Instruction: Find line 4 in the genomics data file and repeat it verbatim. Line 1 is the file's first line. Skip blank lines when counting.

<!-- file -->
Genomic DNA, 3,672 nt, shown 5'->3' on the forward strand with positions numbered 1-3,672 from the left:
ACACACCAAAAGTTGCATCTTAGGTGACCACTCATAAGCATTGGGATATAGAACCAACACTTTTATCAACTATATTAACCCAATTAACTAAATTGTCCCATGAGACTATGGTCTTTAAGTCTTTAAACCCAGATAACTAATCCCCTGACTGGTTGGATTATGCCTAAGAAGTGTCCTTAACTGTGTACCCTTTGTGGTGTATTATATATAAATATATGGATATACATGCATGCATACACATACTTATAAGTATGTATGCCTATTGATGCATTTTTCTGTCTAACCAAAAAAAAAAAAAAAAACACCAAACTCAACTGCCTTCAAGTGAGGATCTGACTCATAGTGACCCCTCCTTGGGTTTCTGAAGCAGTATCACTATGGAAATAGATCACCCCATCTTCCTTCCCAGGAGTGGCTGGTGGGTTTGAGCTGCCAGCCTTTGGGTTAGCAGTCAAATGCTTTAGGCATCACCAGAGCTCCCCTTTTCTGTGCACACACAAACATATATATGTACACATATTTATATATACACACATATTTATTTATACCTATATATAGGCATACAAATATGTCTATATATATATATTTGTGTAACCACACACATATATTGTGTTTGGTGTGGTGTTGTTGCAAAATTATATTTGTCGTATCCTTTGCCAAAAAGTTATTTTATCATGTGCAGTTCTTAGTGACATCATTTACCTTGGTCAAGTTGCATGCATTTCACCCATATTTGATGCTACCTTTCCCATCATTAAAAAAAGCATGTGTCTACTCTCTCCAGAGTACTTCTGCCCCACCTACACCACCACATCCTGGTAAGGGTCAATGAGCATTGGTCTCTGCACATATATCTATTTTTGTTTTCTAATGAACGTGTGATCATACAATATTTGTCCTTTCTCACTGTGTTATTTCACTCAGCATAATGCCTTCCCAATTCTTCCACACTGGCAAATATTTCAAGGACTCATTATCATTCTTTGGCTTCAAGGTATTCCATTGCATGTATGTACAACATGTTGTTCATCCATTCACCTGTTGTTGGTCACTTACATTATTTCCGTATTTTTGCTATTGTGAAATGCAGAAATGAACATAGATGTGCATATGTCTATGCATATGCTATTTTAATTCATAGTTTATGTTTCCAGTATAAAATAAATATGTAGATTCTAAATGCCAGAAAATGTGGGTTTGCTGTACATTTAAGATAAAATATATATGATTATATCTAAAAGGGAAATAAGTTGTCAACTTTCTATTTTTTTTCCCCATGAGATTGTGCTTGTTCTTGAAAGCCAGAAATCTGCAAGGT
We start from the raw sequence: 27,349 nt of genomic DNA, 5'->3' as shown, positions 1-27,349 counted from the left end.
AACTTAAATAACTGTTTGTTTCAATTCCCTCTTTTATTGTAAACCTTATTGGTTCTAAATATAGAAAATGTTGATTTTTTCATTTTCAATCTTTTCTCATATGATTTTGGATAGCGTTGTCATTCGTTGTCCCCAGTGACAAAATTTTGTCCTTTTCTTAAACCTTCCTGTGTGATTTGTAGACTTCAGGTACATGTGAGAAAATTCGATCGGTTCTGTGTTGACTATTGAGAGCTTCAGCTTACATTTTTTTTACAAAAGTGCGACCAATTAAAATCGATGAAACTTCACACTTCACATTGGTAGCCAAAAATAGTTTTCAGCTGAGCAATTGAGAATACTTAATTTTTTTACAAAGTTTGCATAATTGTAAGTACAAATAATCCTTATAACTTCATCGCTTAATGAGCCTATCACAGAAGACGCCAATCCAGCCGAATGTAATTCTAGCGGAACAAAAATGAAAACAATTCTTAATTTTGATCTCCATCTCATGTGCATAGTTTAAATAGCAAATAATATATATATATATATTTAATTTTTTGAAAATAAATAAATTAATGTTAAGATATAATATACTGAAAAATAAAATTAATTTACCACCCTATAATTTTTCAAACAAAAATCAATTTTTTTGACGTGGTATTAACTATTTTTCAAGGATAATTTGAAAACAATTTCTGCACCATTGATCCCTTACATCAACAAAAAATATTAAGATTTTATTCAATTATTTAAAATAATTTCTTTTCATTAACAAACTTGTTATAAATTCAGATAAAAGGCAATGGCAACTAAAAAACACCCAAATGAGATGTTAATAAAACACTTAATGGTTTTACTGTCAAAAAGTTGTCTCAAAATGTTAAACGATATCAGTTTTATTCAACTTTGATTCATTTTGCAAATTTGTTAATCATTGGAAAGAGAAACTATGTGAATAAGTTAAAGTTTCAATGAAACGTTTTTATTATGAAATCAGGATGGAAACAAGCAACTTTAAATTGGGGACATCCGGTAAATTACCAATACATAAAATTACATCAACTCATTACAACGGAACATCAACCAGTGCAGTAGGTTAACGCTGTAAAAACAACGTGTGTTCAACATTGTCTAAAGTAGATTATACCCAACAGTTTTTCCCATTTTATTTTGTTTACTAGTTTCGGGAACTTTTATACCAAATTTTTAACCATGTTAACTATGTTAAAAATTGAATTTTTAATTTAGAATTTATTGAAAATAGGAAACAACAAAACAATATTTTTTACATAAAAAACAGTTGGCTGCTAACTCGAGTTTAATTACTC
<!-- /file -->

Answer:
AACTTAAATAACTGTTTGTTTCAATTCCCTCTTTTATTGTAAACCTTATTGGTTCTAAATATAGAAAATGTTGATTTTTTCATTTTCAATCTTTTCTCATATGATTTTGGATAGCGTTGTCATTCGTTGTCCCCAGTGACAAAATTTTGTCCTTTTCTTAAACCTTCCTGTGTGATTTGTAGACTTCAGGTACATGTGAGAAAATTCGATCGGTTCTGTGTTGACTATTGAGAGCTTCAGCTTACATTTTTTTTACAAAAGTGCGACCAATTAAAATCGATGAAACTTCACACTTCACATTGGTAGCCAAAAATAGTTTTCAGCTGAGCAATTGAGAATACTTAATTTTTTTACAAAGTTTGCATAATTGTAAGTACAAATAATCCTTATAACTTCATCGCTTAATGAGCCTATCACAGAAGACGCCAATCCAGCCGAATGTAATTCTAGCGGAACAAAAATGAAAACAATTCTTAATTTTGATCTCCATCTCATGTGCATAGTTTAAATAGCAAATAATATATATATATATATTTAATTTTTTGAAAATAAATAAATTAATGTTAAGATATAATATACTGAAAAATAAAATTAATTTACCACCCTATAATTTTTCAAACAAAAATCAATTTTTTTGACGTGGTATTAACTATTTTTCAAGGATAATTTGAAAACAATTTCTGCACCATTGATCCCTTACATCAACAAAAAATATTAAGATTTTATTCAATTATTTAAAATAATTTCTTTTCATTAACAAACTTGTTATAAATTCAGATAAAAGGCAATGGCAACTAAAAAACACCCAAATGAGATGTTAATAAAACACTTAATGGTTTTACTGTCAAAAAGTTGTCTCAAAATGTTAAACGATATCAGTTTTATTCAACTTTGATTCATTTTGCAAATTTGTTAATCATTGGAAAGAGAAACTATGTGAATAAGTTAAAGTTTCAATGAAACGTTTTTATTATGAAATCAGGATGGAAACAAGCAACTTTAAATTGGGGACATCCGGTAAATTACCAATACATAAAATTACATCAACTCATTACAACGGAACATCAACCAGTGCAGTAGGTTAACGCTGTAAAAACAACGTGTGTTCAACATTGTCTAAAGTAGATTATACCCAACAGTTTTTCCCATTTTATTTTGTTTACTAGTTTCGGGAACTTTTATACCAAATTTTTAACCATGTTAACTATGTTAAAAATTGAATTTTTAATTTAGAATTTATTGAAAATAGGAAACAACAAAACAATATTTTTTACATAAAAAACAGTTGGCTGCTAACTCGAGTTTAATTACTC